There were times we got angry at each other, but Pamela always had my back and I hers. I have always wished that feeling--that knowledge that someone would always be at my side--upon my children and it is incredible to see it unfold. At camp, the teachers have told me how they care for each other with gentle hugs. Today at daycare Munchkin woke up from her nap and, teary-eyed, asked for Monkey. When I asked her why she cried after nap, she said, "I wanted my brother." At home I hear the kids console each other, often using the nicknames they've made for each other. When Munchkin cries, Monkey goes to her and says, "Nana, estas bien?" When Monkey is sad, Munchkin strokes his arm and tells him, "It's okay Dadao.
I do my best to foster a strong and open relationship with my kids. I share their greatest joys and listening to their deepest fears. I teach them to empathize with each other and make them look into each other's eyes to apologize for whatever pain--be it emotional or physical, accidental or intentional--they've caused one another.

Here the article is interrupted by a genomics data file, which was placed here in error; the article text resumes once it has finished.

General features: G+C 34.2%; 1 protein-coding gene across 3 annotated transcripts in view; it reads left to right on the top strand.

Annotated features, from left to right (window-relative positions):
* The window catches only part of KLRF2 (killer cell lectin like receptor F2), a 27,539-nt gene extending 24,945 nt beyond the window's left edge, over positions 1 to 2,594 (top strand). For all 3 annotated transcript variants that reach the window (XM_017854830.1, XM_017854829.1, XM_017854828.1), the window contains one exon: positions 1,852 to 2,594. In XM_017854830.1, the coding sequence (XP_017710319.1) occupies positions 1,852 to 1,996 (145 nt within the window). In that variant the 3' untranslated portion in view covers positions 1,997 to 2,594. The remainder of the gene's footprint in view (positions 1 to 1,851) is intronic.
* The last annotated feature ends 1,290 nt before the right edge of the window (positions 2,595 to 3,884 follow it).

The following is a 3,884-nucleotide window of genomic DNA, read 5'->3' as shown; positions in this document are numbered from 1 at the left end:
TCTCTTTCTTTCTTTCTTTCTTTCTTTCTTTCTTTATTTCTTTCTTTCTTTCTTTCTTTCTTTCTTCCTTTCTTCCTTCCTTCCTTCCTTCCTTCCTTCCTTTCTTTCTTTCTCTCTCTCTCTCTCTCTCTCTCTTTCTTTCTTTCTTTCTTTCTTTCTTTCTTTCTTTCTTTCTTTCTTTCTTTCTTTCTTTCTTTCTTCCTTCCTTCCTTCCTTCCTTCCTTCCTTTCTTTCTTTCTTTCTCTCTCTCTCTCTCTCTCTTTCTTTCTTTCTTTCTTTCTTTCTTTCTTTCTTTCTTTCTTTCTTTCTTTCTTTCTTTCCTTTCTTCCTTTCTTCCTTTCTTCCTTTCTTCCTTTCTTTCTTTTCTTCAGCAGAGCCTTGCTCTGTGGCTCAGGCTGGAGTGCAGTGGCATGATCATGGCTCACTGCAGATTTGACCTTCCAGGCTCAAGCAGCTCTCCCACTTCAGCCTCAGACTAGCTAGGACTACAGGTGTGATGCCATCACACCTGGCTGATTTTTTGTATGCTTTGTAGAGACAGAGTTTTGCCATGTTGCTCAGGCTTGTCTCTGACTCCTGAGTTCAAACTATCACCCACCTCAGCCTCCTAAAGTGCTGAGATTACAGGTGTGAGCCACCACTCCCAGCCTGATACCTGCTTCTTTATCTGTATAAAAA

At ages two and five, Munchkin and Monkey want to confide in me, however I know that they will share childhood experiences from a viewpoint I'll never have. They're the ones who'll whisper into the night as tweens and complain about their parents as teenagers. They'll be the ones making late night calls to each other during college and making plans for great adventures for years to come.
I know that there may be episodes of both rivalry and harmony in their relationship, but I want them to be the best friends that "I got you" implies they can be.
Yesterday, Monkey and Munchkin were playing together in their room when I came in, hands up like an attacking dinosaur, roaring. They laughed and screamed as I stomped around the bedroom. As I tickled Munchkin, Monkey tackled me, pushed me away and yelled to his sister, "Run!!" Off they went together to hide and play some more.
Yeah, I think they've got the sibling bonding thing down pat.